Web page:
Photo by Miltiadis Fragkidis on Unsplash
Nairobi, London, Sydney and Palo Alto. These have been home over the last 37 years — either with my kids and husband, or with my husband, or just me, or with my parents and brother. As a consequence, home has taken on various shapes and forms. With children in the picture, a primal force to nest, root and baptise a home that they can call their own has been nagging me. Penning lucid thoughts and feelings, what ‘home’ is and what it means to ‘be home’ unravels on fresh pages.
You rent and you own. For now, I live in rented accomodation with my husband and two kids. My rented accomodation is home. I do own property that I rent out. At one point, I lived in these owned properties. Now these are rented — and overnight their appeal as home has vanished.
Even then, the fact that we are renting is often viewed as inferior by family and friends. What does true home ownership even mean? Aren’t we just renting the space that we live in for the period of time that we’re going to be alive? Why does renting make it any less a home? Owned property may pass onto the next generation (if we have kids, nieces or nephews, godchildren or similar). Or it may not. It might be at a hefty cost such as inheritance tax, forcing our inheritors to sell, becoming someone else’s. Or we might not have anyone to pass it on to.
So then why are we so hung up on home ownership as the more superior of the two options.
What about the notions of simultaneous homes — I’ve lived in San Francisco and I’ve lived in London over the period of 2 years — they were and are both home for me and my kids. Whenever I’m in one of the two cities, I mourn the absence of the other — in some forever, ambivalent state. Feeling nostalgic, I want to be in in two places at once. I miss the people on both sides of the pond. These were the people who made home, HOME.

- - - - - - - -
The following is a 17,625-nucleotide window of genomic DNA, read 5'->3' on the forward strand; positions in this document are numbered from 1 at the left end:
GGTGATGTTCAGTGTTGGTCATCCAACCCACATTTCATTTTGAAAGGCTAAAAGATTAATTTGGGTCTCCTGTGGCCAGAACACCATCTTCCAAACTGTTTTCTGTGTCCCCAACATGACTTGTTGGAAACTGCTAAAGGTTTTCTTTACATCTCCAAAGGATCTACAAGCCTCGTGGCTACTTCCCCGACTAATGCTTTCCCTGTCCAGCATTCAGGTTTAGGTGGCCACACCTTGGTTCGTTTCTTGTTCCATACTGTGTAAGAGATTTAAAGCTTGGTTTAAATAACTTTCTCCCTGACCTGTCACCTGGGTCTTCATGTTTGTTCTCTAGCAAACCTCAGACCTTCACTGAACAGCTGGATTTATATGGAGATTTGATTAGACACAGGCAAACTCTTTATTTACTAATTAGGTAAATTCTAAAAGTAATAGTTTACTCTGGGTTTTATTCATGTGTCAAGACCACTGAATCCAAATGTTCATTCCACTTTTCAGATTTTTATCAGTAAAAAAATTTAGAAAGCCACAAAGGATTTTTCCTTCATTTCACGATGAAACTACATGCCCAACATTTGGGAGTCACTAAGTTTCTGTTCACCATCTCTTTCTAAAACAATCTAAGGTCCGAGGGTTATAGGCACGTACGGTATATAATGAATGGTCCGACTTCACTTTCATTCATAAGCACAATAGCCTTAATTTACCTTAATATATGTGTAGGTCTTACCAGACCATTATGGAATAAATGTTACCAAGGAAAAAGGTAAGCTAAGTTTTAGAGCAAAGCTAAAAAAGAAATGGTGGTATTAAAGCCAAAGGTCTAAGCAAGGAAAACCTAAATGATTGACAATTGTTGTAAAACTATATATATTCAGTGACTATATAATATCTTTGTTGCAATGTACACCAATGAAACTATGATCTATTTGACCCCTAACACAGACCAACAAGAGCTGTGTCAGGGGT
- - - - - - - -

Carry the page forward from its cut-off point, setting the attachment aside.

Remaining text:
My heritage is Jain — my parents, grandparents, great grandparents (and probably beyond) come from a village in northwest India in the state of Gujarat and are Jain by religion and culture. Jainism, similar to Buddhism, practices detachment, i.e. that the root of all suffering is attachment. Attachment to objects, people, desires. The path to enlightenment is meant to be detachment of all of these things. Is this the answer, then to make home wherever we are — and not be too rooted in one place or the other? The early Jain disciples found shelter wherever they were. Nomadic in nature, for them, they believe that avoiding attachment, reduced suffering.
However is this the point of life? To avoid any sort of attachments, for fear they might bring suffering? “Surely to avoid attachments for fear of loss is to avoid life” says Lionel Shriver in the highly acclaimed “We Need to Talk About Kevin”. Viktor Frankl, the prominent Viennese psychiatrist and Auschwitz survivor, author of “Man’s Search for Meaning: The classic tribute to hope from the Holocaust” says that suffering helps us find meaning in our lives and without suffering, without attachment to things that we love, how do we make our lives meaningful and draw purpose? Home as an attachment is a part of this equation for the search for meaning. It’s a place that’s special to us, that gives us credence (just ask somebody who’s homeless). A place where after a long day at work we retire to. The place where we celebrate our greatest successes, mourn our deepest sorrows, nourish ourselves, expose our vulnerabilities, connect with our family, rest and find stability in an inevitable, chaotic world.